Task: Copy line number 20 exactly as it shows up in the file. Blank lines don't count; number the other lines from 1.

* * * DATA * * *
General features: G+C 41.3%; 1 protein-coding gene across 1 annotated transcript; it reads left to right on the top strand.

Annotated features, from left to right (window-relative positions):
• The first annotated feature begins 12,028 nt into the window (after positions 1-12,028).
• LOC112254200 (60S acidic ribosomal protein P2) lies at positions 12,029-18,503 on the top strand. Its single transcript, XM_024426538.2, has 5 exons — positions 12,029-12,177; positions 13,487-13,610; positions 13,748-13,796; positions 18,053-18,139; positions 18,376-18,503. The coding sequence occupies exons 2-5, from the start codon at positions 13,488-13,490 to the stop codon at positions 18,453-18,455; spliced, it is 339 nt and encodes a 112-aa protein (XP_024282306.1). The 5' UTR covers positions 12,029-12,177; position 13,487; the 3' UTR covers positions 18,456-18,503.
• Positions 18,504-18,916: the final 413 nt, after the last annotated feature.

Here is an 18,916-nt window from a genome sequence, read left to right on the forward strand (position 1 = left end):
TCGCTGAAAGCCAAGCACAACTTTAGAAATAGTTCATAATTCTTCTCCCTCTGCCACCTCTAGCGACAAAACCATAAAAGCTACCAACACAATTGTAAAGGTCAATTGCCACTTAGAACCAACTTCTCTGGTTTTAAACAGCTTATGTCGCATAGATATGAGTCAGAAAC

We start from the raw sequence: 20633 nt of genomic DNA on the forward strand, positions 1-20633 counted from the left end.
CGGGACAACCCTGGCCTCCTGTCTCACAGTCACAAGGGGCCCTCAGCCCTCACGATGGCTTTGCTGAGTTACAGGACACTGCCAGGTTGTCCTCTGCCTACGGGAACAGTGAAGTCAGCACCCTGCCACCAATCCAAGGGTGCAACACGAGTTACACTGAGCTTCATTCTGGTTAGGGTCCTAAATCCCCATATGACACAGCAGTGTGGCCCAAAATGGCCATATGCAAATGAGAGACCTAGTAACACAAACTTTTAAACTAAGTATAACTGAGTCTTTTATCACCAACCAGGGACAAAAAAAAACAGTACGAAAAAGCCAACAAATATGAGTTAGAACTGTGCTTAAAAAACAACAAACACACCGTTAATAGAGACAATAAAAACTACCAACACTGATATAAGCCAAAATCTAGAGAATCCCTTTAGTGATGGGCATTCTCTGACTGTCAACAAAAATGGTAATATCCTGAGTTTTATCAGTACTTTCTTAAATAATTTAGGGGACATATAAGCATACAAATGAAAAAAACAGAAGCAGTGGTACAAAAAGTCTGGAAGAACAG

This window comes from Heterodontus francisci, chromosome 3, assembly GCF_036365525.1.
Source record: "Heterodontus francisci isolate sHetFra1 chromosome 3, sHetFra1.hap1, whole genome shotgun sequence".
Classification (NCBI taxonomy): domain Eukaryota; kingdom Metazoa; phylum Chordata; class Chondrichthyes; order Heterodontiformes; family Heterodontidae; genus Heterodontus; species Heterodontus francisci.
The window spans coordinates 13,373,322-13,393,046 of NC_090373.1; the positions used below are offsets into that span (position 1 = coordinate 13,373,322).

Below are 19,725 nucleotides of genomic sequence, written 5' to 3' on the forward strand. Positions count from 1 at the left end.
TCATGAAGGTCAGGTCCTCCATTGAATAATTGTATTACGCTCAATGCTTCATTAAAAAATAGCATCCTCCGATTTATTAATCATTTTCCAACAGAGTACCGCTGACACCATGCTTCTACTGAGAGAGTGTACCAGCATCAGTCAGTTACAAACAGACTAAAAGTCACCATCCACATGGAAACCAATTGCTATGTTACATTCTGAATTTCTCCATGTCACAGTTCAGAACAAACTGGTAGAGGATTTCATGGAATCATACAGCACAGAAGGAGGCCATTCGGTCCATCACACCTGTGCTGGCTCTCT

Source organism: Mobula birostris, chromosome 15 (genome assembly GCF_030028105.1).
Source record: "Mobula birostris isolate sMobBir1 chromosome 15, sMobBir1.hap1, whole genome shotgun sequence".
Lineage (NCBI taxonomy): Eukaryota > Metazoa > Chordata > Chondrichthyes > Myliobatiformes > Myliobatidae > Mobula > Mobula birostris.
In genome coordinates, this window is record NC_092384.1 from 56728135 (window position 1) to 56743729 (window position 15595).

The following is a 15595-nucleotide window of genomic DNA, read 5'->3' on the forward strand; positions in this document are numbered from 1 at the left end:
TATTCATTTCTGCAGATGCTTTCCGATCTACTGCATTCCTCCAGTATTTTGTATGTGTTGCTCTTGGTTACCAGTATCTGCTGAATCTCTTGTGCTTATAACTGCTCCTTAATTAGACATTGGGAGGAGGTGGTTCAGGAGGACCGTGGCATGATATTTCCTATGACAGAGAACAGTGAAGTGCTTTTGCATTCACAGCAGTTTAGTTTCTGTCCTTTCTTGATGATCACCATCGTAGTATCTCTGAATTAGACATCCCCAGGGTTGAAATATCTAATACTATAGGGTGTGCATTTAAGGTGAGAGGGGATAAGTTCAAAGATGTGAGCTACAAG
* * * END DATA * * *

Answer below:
The following is a 15595-nucleotide window of genomic DNA, read 5'->3' on the forward strand; positions in this document are numbered from 1 at the left end: